Most fundamentally, it disregards how Hamas is but one manifestation of anger and resentment that will take other forms as long as occupation and denial of self-determination — and now, more devastation at the hands of the IDF — continue.
To the extent that Americans care about suffering of either Israelis or Palestinians, all this bad news associated with continued warfare in Gaza is a setback for U.S. interests. The perpetuation, with no end in sight, of the blood-stained Israeli-Palestinian conflict harms U.S. interests in multiple other ways, ranging from the conflict being a major distraction of policymaking time and attention away from other pressing matters, to the recurrent danger of the United States being dragged more directly into the conflict.
Despite talk about how the current war can and should be a turning point leading toward a resolution of the conflict, continuation of the assault makes such resolution less, not more, likely. It further enflames the already high mutual hatred. It provides further recruits for extremists seeking to subvert any progress toward peace. It physically destroys homes and livelihoods of Palestinians who would be expected to live contently next to Israelis. It moves the Israeli government ever farther down the road of brute force, rather than a road toward peaceful resolution, in dealing with its Palestinian problem.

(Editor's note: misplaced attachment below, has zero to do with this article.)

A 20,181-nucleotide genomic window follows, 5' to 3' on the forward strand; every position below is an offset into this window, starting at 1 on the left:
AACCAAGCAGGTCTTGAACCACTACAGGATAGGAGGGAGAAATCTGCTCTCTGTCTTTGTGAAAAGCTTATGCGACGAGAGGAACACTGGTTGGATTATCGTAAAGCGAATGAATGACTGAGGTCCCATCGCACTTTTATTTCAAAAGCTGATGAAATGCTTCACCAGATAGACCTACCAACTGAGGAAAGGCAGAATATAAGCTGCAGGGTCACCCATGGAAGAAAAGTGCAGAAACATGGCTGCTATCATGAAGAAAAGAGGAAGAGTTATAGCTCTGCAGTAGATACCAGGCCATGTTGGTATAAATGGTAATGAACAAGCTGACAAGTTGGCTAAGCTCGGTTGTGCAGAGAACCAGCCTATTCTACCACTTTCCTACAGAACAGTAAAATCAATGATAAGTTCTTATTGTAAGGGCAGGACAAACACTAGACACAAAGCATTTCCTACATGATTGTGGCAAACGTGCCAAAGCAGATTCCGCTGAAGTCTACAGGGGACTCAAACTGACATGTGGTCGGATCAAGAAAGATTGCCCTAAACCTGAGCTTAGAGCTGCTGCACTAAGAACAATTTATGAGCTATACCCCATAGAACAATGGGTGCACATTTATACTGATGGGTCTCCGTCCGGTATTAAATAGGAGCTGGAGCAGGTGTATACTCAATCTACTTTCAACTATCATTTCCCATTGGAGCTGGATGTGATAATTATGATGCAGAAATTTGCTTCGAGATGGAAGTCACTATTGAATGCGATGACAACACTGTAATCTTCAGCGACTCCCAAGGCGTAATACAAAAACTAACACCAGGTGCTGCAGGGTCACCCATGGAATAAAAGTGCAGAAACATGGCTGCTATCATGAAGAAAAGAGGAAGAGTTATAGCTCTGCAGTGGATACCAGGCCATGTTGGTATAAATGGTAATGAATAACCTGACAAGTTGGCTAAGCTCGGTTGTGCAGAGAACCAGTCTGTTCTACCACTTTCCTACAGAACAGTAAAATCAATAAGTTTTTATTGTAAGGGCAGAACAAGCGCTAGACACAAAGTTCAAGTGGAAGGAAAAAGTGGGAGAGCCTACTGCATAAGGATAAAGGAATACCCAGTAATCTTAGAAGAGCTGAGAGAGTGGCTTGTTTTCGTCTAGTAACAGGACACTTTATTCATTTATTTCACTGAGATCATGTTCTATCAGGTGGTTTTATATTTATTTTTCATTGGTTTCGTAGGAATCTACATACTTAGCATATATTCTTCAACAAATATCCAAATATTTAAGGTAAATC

The damage to U.S. strategic interests from the continued assault in Gaza centers on how the United States is widely seen, with good reason, as sharing responsibility for one of the biggest manmade humanitarian catastrophes since World War II. Like so much else regarding the current conflict, the relevant history did not start on October 7. The longstanding U.S. provision of diplomatic cover for Israeli policies of blockade and occupation, including through vetoes at the United Nations Security Council, is part of that history. So is the provision of voluminous no-strings-attached aid to Israel, which adjusted for inflation has totaled well over $300 billion.